Harrisburg City Controller Dan Miller Says Pennsylvania Capital Should Weigh Bankruptcy.
Harrisburg, Pennsylvania, the capital of the sixth-largest U.S. state by population, should skip a $2.2 million debt service payment due Feb. 1 and consider bankruptcy, City Controller Dan Miller said.The first thing Harrisburg should do is fire Management Partners Inc. of Cincinnati, for poor advice. The only recommendation from Management Partners that made any sense was reopening city labor contracts.
Harrisburg faces $68 million in payments this year in connection with a waste-to-energy incinerator and should weigh Chapter 9 protection from creditors or state oversight through a program known as Act 47, Miller said today. Chapter 9 bankruptcy allows municipalities to reorganize rather than liquidate.
The alternatives are to sell assets such as an historic downtown market; an island in the Susquehanna River that includes the city’s minor-league baseball stadium; and the city’s parking, sewer and water systems, according to a preliminary 2010 budget and an emergency financial plan submitted yesterday.
“What I’m suggesting is we stop paying the debt service until we have a plan or we decide which way to go, in bankruptcy or Act 47,” Miller, a former city council member who became controller this month, said in a telephone interview. “I think it could save our assets instead of selling them.”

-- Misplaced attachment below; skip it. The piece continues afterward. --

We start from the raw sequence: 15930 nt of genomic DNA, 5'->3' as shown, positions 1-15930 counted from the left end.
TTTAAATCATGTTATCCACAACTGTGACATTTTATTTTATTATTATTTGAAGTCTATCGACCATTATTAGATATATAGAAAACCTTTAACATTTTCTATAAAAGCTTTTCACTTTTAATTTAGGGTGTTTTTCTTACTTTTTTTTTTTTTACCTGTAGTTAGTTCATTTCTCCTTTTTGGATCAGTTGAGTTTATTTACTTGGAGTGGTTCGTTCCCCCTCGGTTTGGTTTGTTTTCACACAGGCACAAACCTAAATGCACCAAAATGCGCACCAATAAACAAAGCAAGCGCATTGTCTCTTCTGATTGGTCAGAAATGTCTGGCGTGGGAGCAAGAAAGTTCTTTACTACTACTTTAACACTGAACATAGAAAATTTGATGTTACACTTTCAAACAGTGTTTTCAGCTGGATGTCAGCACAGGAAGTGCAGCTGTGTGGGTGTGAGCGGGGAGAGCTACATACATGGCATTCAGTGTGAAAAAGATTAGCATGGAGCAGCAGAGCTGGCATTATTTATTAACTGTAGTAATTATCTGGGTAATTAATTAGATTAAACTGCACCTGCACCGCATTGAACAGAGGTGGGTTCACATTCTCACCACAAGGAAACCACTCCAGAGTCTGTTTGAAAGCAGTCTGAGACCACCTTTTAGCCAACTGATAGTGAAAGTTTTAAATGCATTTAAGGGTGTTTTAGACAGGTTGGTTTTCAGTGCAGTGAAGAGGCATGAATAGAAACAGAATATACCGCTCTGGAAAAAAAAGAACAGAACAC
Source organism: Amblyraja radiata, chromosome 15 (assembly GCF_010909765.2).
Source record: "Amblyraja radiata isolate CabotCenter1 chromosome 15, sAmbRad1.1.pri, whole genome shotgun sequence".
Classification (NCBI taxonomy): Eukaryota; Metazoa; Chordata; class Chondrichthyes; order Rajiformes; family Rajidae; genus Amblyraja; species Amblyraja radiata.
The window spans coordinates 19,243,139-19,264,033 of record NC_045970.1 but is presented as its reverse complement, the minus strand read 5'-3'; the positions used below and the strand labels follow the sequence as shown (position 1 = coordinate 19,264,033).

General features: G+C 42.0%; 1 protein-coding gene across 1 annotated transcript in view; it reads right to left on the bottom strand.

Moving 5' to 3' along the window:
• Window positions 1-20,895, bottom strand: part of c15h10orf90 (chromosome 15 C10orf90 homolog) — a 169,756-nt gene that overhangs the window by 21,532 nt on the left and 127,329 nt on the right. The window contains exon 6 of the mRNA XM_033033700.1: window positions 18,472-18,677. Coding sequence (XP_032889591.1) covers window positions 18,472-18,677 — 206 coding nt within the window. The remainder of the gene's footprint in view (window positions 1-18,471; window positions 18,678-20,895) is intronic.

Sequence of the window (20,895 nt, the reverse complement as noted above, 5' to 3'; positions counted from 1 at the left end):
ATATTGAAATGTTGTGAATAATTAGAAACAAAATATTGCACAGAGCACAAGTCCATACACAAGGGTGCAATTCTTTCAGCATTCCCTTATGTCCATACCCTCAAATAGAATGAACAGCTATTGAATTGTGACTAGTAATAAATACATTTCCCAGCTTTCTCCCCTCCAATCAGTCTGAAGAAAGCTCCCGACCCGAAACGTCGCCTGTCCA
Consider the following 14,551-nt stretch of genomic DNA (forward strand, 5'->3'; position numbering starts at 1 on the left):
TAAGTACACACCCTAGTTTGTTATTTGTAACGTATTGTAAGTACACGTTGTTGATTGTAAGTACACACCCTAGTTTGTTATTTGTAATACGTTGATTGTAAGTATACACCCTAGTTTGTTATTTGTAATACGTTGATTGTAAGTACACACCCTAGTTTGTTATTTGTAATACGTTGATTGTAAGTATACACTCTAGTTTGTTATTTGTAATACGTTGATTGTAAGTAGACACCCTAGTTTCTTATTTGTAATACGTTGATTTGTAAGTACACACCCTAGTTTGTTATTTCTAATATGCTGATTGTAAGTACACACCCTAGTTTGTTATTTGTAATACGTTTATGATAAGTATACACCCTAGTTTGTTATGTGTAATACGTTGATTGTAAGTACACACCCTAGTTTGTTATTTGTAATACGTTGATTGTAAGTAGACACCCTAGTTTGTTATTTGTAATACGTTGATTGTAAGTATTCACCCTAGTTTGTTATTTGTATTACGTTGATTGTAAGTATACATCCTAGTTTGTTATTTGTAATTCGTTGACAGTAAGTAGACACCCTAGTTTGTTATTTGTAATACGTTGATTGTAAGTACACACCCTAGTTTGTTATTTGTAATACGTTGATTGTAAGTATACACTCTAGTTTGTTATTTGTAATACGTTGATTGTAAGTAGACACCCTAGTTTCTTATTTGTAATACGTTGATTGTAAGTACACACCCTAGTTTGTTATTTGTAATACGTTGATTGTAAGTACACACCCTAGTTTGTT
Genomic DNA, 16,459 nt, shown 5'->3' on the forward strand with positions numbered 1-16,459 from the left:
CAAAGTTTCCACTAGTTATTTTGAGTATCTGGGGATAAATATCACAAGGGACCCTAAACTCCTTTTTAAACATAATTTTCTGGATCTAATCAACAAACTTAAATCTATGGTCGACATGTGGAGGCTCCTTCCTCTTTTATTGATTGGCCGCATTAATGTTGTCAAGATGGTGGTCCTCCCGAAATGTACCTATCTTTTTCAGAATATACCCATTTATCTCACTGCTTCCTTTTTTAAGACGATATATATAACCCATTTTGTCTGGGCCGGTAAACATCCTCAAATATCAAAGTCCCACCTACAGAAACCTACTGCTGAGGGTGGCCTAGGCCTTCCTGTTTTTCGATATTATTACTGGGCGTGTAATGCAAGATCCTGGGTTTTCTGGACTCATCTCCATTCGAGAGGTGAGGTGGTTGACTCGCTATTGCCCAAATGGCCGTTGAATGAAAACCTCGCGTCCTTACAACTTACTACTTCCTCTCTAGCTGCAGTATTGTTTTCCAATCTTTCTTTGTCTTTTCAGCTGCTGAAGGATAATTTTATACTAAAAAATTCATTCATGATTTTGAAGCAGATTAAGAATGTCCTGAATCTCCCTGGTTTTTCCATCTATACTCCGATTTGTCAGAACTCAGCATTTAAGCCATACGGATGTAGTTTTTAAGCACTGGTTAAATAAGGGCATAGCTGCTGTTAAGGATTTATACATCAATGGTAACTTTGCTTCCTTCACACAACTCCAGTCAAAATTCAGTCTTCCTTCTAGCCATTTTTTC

Management Partners Inc. of Cincinnati, a consulting firm hired to study the city’s finances, recommended selling assets, raising city inspection and recreation fees, and reopening city labor contracts.
Harrisburg owes a total of $68 million in payments it guaranteed on bonds issued by the Harrisburg Authority for the incinerator and on a $35 million working capital loan for the project.
The city skipped more than $3.5 million in debt service and swap payments last year, prompting draws on reserves and back-up payments by Dauphin County, where Harrisburg is located, which has sued the city to recover its payments.
Harrisburg’s debt was downgraded to high-yield, high-risk junk status by Moody’s Investors Service in October. Moody’s lowered the city’s rating to Ba2 from Baa2, the second-lowest investment grade.
Now is not the time to raises taxes or fees. That will only add pressure on businesses and private citizens. Islands can only be sold once, and selling property now would likely do nothing but cause the unions to delay negotiating labor contracts. Moreover, Management Partners Inc. misses making a recommendation to privatize city services.
Declaring bankruptcy is easily the best option. I commend Dan Miller for making it. But all will be wasted if Harrisburg misses the opportunity to renegotiate labor contracts (preferably void them outright), in bankruptcy court.
As soon as a couple major cities declare bankruptcy to end burdensome union contracts and ridiculous pension promises, the stigma will be off and more cities will do it. Indeed, there will be a mad rush to do so, if the first few instances work out as well as I suspect.
Cities and municipalities that get out from the grip of unions will have a huge competitive advantage over everyone else.
Go for it, Harrisburg.
Mike "Mish" Shedlock
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